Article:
What’s the Rush?

Thinking

At FPL 2021, my PhD student Jianyi Cheng (jointly supervised by John Wickerson) will present our short paper “Exploiting the Correlation between Dependence Distance and Latency in Loop Pipelining for HLS”. In this post, I explain the simple idea behind this paper and how it can significantly accelerate certain neglected corner cases in high-level synthesis (HLS).

By far the most significant way to extract high performance from a hardware accelerator in high-level synthesis is to use loop pipelining. Loop pipelining is the idea of starting the next iteration of a loop before the previous one finishes, allowing multiple iterations to be executing simultaneously. However, some loop iterations may need a result produced by earlier loop iterations, limiting the extent to which this can be done. HLS tools generally determine a ‘safe’ initiation interval – the number of clock cycles between starting two adjacent loop iterations – and…

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Uncovering multicore interference

Dan's Blog

If I visit an exotic destination, I would surely do some sightseeing. I would cycle to that destination and I would use Google Maps for navigation. At most crossroads, I need to know in which direction I should turn. Other apps running on my phone might delay the indications provided by Google Maps and therefore I can mistakenly make a wrong turn and possibly be eaten by some large animal.

The reason why this is happening is that on all modern multicore processors, applications on different cores of the system are competing for the shared resources. This is not a problem in most applications but it can be in time-sensitive ones. If we design any such time-sensitive programs, we need to know what to expect in terms of interference so that we can accommodate for the delays. The most common approach for evaluating delays in multicore systems is to run…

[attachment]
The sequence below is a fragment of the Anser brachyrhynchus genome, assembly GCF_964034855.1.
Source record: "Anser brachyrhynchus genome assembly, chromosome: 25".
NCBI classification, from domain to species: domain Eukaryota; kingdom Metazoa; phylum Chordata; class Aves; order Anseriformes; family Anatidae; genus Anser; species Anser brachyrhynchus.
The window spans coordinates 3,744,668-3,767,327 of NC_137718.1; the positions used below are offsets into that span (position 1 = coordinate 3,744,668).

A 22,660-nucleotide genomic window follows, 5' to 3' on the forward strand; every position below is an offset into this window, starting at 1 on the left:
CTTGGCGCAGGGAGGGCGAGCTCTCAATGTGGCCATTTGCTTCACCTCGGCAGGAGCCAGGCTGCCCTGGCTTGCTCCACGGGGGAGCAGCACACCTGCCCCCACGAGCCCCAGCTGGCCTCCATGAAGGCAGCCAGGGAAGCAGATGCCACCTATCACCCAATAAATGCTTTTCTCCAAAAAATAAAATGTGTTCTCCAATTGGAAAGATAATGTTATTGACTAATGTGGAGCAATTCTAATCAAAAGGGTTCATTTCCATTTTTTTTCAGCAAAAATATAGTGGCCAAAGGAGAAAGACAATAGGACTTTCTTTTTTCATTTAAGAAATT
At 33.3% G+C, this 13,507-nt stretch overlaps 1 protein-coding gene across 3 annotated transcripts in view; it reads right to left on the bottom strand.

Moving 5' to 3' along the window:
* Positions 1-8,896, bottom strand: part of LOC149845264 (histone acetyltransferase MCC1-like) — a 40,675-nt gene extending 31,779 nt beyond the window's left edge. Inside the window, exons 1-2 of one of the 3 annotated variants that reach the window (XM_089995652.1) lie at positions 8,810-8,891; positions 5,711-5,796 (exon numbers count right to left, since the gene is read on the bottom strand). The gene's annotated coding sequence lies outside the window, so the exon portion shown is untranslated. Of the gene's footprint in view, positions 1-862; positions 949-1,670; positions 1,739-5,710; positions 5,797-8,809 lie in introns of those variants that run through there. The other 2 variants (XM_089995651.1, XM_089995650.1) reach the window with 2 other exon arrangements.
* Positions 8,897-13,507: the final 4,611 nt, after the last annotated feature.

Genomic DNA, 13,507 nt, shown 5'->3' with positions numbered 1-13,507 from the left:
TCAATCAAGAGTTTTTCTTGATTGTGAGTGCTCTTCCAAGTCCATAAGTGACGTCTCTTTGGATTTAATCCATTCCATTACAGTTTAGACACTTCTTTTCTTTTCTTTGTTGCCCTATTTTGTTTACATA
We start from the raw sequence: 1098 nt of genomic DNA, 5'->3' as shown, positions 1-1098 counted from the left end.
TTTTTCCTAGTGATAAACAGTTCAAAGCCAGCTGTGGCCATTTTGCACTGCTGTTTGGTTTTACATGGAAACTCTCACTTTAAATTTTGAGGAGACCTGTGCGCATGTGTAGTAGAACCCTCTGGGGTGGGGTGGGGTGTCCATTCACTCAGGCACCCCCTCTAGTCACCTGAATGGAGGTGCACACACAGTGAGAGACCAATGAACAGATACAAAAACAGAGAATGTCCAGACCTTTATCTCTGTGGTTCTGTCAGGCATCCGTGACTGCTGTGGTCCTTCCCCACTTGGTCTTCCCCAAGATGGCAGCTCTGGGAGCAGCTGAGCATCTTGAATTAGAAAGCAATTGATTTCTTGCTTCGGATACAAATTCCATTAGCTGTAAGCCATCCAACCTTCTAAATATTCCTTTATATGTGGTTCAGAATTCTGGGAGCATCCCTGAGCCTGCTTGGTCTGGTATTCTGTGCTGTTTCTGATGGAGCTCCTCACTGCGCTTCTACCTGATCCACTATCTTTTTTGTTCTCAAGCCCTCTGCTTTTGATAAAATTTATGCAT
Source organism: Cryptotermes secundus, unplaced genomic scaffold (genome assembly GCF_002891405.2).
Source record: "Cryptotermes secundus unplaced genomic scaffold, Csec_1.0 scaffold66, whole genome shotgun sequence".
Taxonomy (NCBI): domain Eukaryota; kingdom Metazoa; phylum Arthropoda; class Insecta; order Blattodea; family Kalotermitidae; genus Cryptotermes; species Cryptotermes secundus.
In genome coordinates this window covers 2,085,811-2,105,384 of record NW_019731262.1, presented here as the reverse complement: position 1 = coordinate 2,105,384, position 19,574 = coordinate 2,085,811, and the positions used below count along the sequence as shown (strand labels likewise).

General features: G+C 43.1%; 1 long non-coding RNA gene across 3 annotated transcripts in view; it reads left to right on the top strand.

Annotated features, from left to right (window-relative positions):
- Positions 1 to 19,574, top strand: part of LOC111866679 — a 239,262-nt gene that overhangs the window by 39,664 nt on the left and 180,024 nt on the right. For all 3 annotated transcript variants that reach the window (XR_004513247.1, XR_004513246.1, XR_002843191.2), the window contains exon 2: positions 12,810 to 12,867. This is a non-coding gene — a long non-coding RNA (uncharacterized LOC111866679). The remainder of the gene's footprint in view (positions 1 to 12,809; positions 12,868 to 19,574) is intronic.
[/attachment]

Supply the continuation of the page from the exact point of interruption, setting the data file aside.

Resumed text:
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A plot twist! Drawing better graphs in PL papers

In this post, I'd like to share some thoughts I've accumulated over the past few years about how to draw better graphs. To get straight to the point, I have two concrete recommendations: normalised data should usually be plotted on a logarithmic scale, andscatter plots can be easier to understand than bar charts. I'll now… Continue reading A plot twist! Drawing better graphs in PL papers

Loop invariants – where should we put them?

Many verification-oriented programming languages have built-in support for attaching loop invariants to loops. A loop invariant is a condition that holds in four different places: immediately before the loop, at the start of each iteration (before evaluating the test condition), at the end of each iteration, and immediately after the loop. Usually, the invariants are… Continue reading Loop invariants – where should we put them?

Greatest hits of PLDI 2018

I had a great time at PLDI 2018 last week. Here is my take on a few of the papers that stood out for me. John Vilk presented a tool called BLeak for finding memory leaks in web browsers. One might think that leak detection is not important in a garbage-collected setting, but Vilk explained… Continue reading Greatest hits of PLDI 2018

What is the difference between latency and throughput?

I've been working in an Electrical and Electronic Engineering department for more than three years now, but I admit that it's only quite recently that I find myself properly understanding the difference between latency and throughput. These are terms that are used all the time when talking about an electronic circuit. The distinction between them… Continue reading What is the difference between latency and throughput?

Aqua Marina – piano sheet music

I transcribed Barry Gray's theme song from Stingray, Aqua Marina, into piano sheet music. There's a vocal part, replete with lyrics, plus a keyboard part comprising a right-hand and chord symbols. It roughly corresponds to what you might find in a musician's "fake book". Available as a pdf file, as an editable Noteworthy Composer file, and an mp3 audio… Continue reading Aqua Marina – piano sheet music